Sunday, June 21, 2020

We Cannot Solve Racism

To my melanin enhanced friends, you can scroll past this one, I need to have a quiet chat with other pigment challenged folks like me -

Think... just for a minute:

If there is any tiny part of you or I that believes African-Americans have more negative life outcomes because they are genetically or biologically prone to be more violent, less intelligent, lazier, less capable, more criminal, more deviant, more murderous, or inferior in any way; then we cannot solve racism.
First we have to come to terms with our own core racist beliefs.
#Juneteenth #blacklivesmatter #itsnotnatureitssystemic

No, Black Americans Don't Burn Down Their Own Neighborhoods

First of all, a neighborhood is the people in it, the homes they live in and the human connection that bring people together, it is not the large corporate stores and businesses that pull money out of the community.

So can we please stop using the narrative that Black Americans burn down their own neighborhood when they get mad. It's really a paternalistic, dismissive, oversimplified way to justify our own apathy towards social problems we don't feel impacted by.
Being a generally decent human requires us to listen and learn before judging and reacting.

Here is an article on CBS Local that shows where some of the damage is coming from.

What Do We want Our Relationship With Police To Be?

It's really not about if all our police are good guys or bad guys, or if all are racist or not racist. Those kinds of extreme dichotomies don't help the conversation.
Racism is not a police issue, it's an America issue we all need to deal with, and the police are doing the job we gave them, they are showing us all who we are.
What we need to work out is what we want our police to do for their job, and what does the balance of power looks like between police and the communities that hire them to protect and serve. Right now that balance is way off and everyone is suffering because of it, including police officers themselves.
We also need to decide if we are OK with giving people that do racist things a baton, gun, and license to act violently at will.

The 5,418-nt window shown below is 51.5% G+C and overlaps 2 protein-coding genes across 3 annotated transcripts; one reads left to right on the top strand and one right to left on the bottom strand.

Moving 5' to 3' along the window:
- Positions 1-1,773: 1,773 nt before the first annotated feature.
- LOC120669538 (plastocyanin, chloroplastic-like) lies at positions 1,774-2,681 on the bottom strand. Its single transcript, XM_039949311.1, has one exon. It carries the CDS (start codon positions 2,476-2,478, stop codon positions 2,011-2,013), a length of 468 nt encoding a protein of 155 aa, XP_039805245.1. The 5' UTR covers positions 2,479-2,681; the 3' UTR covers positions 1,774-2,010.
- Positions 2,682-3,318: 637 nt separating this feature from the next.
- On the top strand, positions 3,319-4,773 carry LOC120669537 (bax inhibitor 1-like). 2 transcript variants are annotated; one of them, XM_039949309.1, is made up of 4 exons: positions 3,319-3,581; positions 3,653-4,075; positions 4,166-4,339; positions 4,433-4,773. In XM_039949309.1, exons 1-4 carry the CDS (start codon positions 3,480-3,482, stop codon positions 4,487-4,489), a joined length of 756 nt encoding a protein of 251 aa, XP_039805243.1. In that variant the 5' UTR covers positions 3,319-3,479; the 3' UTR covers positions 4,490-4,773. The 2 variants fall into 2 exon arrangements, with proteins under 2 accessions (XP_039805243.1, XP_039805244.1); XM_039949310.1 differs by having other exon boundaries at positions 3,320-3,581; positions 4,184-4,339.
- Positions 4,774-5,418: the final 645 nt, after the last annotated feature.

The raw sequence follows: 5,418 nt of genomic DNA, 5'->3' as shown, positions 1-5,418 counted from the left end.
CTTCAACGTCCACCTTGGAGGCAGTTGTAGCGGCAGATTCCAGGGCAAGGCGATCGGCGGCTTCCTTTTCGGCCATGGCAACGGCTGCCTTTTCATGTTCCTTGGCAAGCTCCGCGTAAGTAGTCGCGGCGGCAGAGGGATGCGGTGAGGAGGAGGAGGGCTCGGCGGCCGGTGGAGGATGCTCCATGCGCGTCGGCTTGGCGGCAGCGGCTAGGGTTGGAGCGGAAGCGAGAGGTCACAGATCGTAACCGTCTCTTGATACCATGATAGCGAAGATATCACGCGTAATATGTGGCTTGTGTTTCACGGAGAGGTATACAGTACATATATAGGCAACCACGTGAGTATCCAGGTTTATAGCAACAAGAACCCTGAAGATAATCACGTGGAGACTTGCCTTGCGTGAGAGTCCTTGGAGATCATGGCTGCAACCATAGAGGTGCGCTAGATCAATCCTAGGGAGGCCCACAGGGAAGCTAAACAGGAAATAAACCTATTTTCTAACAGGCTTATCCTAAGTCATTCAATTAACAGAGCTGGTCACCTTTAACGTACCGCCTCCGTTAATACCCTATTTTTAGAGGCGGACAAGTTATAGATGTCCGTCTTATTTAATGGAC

Click here to read the article from the ST Louis American

What Is Racism - A Panel Discussion

Here is a great panel discussion about the situation we are currently facing in the United States. there is a lot of work to do please listen in and join the national discourse.

Click HERE to be taken to the video on Facebook.

I Will Stop... Tomorrow

We Need To Talk About The Job We Are Asking Our Police To Do

There are people that make fantastic police officers, there are other people that should never be allowed to own a pocket knife, let alone a license to kill. We have also designed a policing social system that can shield and promote bad officers while penalizing and firing good ones. We, the people own this system, we have the right to redesign it and fix it when it breaks.
From the article:
"One night, after a grueling shift, two white DPD officers pulled me over. I was still in uniform, badge affixed to my chest and a #2 pin on my collar, indicating that I worked in the 2nd Precinct. I identified myself as a fellow officer, thinking they would see me as an equal. Instead, one pointed his gun at me and said, “Tonight you’re going to die, n-----,” before discharging his weapon. I dove back into my vehicle and miraculously managed to escape. I realized then that not even our shared uniform could save me from their racism. And I wondered that if they were willing to shoot and kill a black police officer, what were they willing to do to black civilians? As a supervisor a few years later, I stopped a group of officers from beating three black teens. I was finally in a position to hold them accountable for their excessive use of force. But my precinct commander yelled at me for attempting to "ruin the lives of those good officers." I witnessed this kind of complicity repeatedly. When other officers reported abuse, as they should, they were ostracized, transferred to lesser assignments and treated so poorly that many quit." - Isaiah McKinnon is a retired chief of the Detroit Police Department, retired associate professor of education at University of Detroit Mercy and former deputy mayor of Detroit. Here is the article from USA today